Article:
Boasting a wealth of ancient buildings and monuments that have borne witness to defining moments in British history, Gloucester is truly a great English cathedral
British ‘Caer Glow’, Roman ‘Glevum’ or Saxon ‘Gloweceastra’; Gloucester has stood proud at the crossroads of history for more than 2000 years. Boasting a wealth of fine, ancient buildings and monuments that have borne witness to countless defining moments in British history, Gloucester can be truly regarded as a Great English city. It offers an increasingly inspiring selection of visitor attractions, festivals, shopping, sport and entertainment on offer to meet the demands of a 21st Century audience.
However, Gloucester’s history runs throughout the city and what better way to capture a sense of its past than by visiting its stunning cathedral. Gloucester Cathedral’s magnificent medieval tower can be seen from miles around: big, bold and beckoning. Yet as you enter the city it mysteriously disappears, apart from occasional tantalising glimpses, until you reach Cathedral Close.
This pleasing jumble of medieval, Tudor and Georgian houses is clustered around a green, lush turf dotted with lime trees. From here the soaring south side of the silvery-grey Cotswolds stone cathedral appears in glorious close up. Stepping inside the highly decorated south porch is like entering a different world, one echoing with the remnants of battles and persecution, steeped in history and religious devotion, now a haven of peace and tranquillity.The most obvious iconic feature of Gloucester Cathedral is its massive Norman nave. Flanked by muscular stone columns, this magnificent approach towards the high altar and the Great East Window is awe-inspiring. When the sun is streaming in and the organ is playing, it is easy to feel transported back into the Middle Ages. It’s a place that evokes a powerful impression of the enduring nature of religious faith from medieval times to the present day.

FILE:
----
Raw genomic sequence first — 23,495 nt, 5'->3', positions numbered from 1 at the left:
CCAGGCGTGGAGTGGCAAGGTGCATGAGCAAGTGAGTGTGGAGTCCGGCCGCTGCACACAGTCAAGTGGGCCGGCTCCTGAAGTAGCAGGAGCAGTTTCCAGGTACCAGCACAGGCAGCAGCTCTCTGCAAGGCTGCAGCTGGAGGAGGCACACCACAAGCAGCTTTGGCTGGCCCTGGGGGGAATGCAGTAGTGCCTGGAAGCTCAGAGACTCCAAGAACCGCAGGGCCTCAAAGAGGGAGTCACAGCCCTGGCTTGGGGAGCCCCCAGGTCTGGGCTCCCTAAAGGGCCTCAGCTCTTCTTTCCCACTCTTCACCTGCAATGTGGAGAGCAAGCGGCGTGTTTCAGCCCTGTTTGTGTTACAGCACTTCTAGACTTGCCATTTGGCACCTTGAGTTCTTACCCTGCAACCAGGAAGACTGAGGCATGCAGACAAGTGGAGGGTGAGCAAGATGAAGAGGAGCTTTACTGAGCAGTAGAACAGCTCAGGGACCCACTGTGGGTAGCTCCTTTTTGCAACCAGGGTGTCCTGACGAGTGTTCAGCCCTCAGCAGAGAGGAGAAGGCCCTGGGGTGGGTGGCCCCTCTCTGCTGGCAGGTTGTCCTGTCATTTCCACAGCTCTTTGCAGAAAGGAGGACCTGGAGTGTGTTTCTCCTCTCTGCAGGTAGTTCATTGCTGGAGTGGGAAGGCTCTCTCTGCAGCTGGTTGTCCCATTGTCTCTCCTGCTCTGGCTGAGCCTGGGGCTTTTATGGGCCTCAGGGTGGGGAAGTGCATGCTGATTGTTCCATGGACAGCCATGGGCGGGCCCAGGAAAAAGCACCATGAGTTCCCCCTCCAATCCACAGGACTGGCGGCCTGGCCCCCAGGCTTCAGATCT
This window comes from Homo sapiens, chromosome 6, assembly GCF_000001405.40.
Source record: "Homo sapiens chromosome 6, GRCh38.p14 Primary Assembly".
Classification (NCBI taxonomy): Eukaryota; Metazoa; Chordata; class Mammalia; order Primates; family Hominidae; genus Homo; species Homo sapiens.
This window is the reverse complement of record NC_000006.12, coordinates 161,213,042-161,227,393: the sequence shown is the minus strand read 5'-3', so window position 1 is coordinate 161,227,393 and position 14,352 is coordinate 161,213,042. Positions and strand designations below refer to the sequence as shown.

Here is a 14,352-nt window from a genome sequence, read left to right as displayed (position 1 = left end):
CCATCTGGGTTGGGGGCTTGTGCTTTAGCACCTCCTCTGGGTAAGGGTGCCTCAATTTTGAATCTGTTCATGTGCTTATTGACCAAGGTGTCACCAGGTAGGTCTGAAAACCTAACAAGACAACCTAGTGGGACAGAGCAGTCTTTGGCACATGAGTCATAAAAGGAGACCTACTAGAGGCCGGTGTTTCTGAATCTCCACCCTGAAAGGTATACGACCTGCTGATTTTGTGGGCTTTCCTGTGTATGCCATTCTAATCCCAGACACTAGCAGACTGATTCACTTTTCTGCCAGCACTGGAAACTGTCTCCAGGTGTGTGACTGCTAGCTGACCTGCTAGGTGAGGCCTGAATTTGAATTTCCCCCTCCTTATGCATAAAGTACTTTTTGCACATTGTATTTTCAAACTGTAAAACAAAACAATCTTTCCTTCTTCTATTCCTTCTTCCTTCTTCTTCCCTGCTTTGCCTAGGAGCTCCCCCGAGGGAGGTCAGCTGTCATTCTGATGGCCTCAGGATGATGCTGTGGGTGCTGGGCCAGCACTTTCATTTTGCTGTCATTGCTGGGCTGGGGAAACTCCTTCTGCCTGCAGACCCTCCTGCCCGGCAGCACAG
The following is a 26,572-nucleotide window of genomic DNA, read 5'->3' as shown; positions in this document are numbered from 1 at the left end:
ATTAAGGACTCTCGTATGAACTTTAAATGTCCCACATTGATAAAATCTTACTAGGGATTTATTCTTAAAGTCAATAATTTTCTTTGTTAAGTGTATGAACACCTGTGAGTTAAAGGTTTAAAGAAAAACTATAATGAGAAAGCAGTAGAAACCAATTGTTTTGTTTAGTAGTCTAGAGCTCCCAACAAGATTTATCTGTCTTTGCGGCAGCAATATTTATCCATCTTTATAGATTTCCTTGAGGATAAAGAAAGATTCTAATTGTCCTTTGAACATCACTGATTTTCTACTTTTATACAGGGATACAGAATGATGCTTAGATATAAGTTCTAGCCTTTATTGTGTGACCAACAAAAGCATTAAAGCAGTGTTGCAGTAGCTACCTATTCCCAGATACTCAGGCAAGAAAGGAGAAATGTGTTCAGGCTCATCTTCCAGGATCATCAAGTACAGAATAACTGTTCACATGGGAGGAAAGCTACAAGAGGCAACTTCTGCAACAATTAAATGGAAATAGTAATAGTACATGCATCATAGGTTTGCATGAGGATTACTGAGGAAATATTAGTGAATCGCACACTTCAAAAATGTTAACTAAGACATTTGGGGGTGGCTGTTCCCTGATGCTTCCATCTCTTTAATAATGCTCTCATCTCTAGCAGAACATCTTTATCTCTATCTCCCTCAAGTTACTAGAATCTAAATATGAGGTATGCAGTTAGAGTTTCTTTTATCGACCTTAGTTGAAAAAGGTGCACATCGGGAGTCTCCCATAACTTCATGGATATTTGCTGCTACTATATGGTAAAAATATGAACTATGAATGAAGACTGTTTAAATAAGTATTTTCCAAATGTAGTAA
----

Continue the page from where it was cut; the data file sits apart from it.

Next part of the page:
The immense columns themselves are 900 years old, part of the building since its consecration as a Benedictine abbey in July 1100 AD, and a splendid example of Romanesque architecture. The Great East Window covers the entire east end of the building and was the largest window in the world at the time of its installation in the mid-14th century. Today it has lost none of its grandeur and remains the second largest window in Britain. According to long-time cathedral guide and acknowledged expert in stained glass, Robin Lunn, it is “one of the masterpieces of European stained glass”.
At the head of the nave the high altar and reredos were designed by the versatile Victorian architect George Gilbert Scott, who also created the Albert Memorial and St Pancras Station in London. The cathedral’s eclectic mix of Norman and Perpendicular architecture, with a touch of Victorian, somehow blends harmoniously. “Gloucester is an extraordinary building, made from very different constituents,” declares Pascal Mychalysin, the cathedral’s Master Mason. “It may not be the biggest cathedral, but it is certainly one of the most interesting – historically, architecturally and ascetically it is fascinating in its complexity,” he says.
Ironically, we have William the Conqueror to thank for the cathedral’s early survival. On his invasion in 1066 the original Anglo Saxon foundation was struggling to survive and William summoned Serlo, a devout yet astute monk from Mont St Michel in Normandy, to become Abbot. Serlo transformed the monastery, increasing the number of Benedictine monks from two to more than one hundred, while doubling its wealth and enabling work to begin on a new abbey in the Romanesque style. Visitors today can see Serlo’s statue on the south porch, the main entrance to the cathedral, and Charles Kempe’s late 19th-century stained glass window in the north ambulatory depicts Serlo holding his plan for the new abbey.